Written by the TreasureGuide for the exclusive use of treasurebeachesreport.blogspot.com.
Here are a couple of old finds.
The old corroded key was dug in the same area as the vert, which has a small hole in the middle.
Down below I posted some more modern finds.
I posted a photo of a mystery object in my 12/20/13 post and got a few new ideas on what it might be.
Chris V. said, I was reading you post this morning and I think, and it looks like a, brass, choke plate for a carburetor, maybe motorcycle or small engine, they usually have 2 screw holes but i am sure some could have 3,, it really looks like it,, the cut out it to let some air pass, down the throat. very common. especially on jet ski carbs.
There is always the possibility that somehow new stuff got mixed in with the old.
Carter M. offered this idea. I live in Virginia and mostly hunt Civil War camps and Colonial house sites. Your whatsit could be a piece (scale) off an epaulet, I don't know for sure though. We do find reales here once in a while, mostly halfs or one reales from Mexico w/ 1732 the oldest I have seen dug here in Northern Va.! ( A 176? is my oldest).
Thanks for the idea Carter and congratulations on the finds.
Tom B. wrote in with another good idea. Here is what he said.
Recently my kids bought me a metal detector for my retirement and I’ve enjoyed reading your blog for just a few months now. I grew up on the treasure coast and have always enjoyed its beaches.
Regarding your post on 12/20 the odd crescent shaped piece of metal. This is truly a ‘wild guess’ but were there any Scotsmen in this British Regiment. The piece might be part of a Scottish Sporran pouch typically made of leather or fur to hold money and military men used them to hold their musket balls. Most have three bangles that hang down from the front which would account for the three holes. The ones that you see now are quite ornate but a soldier might have a very simple one.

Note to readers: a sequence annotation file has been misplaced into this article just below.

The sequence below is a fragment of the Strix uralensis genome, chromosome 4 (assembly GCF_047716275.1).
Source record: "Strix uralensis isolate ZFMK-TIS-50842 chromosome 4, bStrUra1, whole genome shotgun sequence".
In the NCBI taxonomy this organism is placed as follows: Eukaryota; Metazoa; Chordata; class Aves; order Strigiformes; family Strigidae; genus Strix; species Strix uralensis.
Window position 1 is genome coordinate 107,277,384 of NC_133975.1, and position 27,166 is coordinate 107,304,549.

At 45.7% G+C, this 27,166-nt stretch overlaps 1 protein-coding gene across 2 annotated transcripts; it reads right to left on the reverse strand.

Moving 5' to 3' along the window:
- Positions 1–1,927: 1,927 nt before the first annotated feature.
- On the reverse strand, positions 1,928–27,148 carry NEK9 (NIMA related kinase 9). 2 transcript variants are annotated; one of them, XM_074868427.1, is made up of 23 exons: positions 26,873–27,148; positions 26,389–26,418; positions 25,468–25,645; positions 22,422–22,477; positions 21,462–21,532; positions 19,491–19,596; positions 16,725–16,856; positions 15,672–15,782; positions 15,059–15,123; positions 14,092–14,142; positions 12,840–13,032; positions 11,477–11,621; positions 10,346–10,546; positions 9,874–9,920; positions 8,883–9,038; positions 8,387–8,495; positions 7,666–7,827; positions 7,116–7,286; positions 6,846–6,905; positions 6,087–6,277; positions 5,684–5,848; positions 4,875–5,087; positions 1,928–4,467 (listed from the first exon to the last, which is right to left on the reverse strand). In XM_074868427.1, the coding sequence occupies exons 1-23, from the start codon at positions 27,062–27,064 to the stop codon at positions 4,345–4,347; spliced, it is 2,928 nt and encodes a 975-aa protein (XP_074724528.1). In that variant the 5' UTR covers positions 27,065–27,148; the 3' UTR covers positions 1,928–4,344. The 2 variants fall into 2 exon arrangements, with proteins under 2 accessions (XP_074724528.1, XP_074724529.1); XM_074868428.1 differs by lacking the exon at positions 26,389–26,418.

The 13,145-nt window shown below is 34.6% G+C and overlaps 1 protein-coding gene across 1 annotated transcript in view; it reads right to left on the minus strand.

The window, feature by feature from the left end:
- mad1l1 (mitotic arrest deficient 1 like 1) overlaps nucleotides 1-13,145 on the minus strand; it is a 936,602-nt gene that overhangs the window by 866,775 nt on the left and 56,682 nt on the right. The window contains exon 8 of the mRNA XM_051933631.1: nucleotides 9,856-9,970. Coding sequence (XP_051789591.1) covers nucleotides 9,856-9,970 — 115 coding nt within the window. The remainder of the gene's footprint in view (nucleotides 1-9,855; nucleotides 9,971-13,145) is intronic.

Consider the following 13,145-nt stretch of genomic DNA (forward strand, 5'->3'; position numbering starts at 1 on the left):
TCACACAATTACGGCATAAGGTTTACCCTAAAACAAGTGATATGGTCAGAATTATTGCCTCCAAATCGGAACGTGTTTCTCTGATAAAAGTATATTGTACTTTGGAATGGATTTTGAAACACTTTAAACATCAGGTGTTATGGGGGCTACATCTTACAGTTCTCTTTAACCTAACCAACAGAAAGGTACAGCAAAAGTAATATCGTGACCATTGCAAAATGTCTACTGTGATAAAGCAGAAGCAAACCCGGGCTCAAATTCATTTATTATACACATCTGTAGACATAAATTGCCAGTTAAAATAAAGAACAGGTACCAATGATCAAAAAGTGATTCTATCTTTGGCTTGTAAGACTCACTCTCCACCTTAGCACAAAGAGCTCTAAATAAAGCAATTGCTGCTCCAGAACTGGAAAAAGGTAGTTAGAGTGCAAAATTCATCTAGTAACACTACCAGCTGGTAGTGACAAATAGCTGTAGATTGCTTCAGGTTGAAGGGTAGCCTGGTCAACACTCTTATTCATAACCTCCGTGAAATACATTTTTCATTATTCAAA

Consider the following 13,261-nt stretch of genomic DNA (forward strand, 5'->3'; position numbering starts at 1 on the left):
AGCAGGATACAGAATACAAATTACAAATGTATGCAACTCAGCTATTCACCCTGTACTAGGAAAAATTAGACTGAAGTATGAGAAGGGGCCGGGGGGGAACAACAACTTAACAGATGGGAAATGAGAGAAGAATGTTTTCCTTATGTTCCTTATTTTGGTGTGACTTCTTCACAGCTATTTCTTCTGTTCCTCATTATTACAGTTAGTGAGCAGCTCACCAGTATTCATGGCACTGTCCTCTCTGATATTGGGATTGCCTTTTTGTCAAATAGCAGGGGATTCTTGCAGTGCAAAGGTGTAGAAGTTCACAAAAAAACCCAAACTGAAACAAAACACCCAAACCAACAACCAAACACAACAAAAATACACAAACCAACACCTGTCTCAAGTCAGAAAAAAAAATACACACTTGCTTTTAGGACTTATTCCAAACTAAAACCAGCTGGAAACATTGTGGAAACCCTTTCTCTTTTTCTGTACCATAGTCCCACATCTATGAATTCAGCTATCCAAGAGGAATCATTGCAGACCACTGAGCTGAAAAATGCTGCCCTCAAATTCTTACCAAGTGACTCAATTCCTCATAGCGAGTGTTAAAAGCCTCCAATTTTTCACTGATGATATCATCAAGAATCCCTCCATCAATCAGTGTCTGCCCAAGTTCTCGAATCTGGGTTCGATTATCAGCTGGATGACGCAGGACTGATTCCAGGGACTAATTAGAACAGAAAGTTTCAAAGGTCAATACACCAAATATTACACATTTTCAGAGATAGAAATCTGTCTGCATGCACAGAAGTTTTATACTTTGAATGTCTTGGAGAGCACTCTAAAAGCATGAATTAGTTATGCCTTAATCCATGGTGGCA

Thanks for writing and all of the ideas. I'll have to do some more research.
Sometimes a ring looks like it is heavier or lighter than it actually is. The weight will depend in part upon the purity of the gold and the alloys.
Below are two recent dug rings, both 18K.
First is this 0.2 oz. multicolor ring of 18K.
I thought it was interesting. It looked to me like it would weight more than that but it is thin.
The leaves look like they were attached as separate parts. The hollow middle looks a little odd to me, almost like it was meant to hold something, but I don't think it did.
Below is a shell item that looks like it was worked, maybe to be a punch.
It was found in the same area as the vert shown above.
We finally got some lower low tides lately on the Treasure Coast.
Still expecting a six foot surf for the 25th. About four feet until then.
That is all for now. Have been quite busy lately.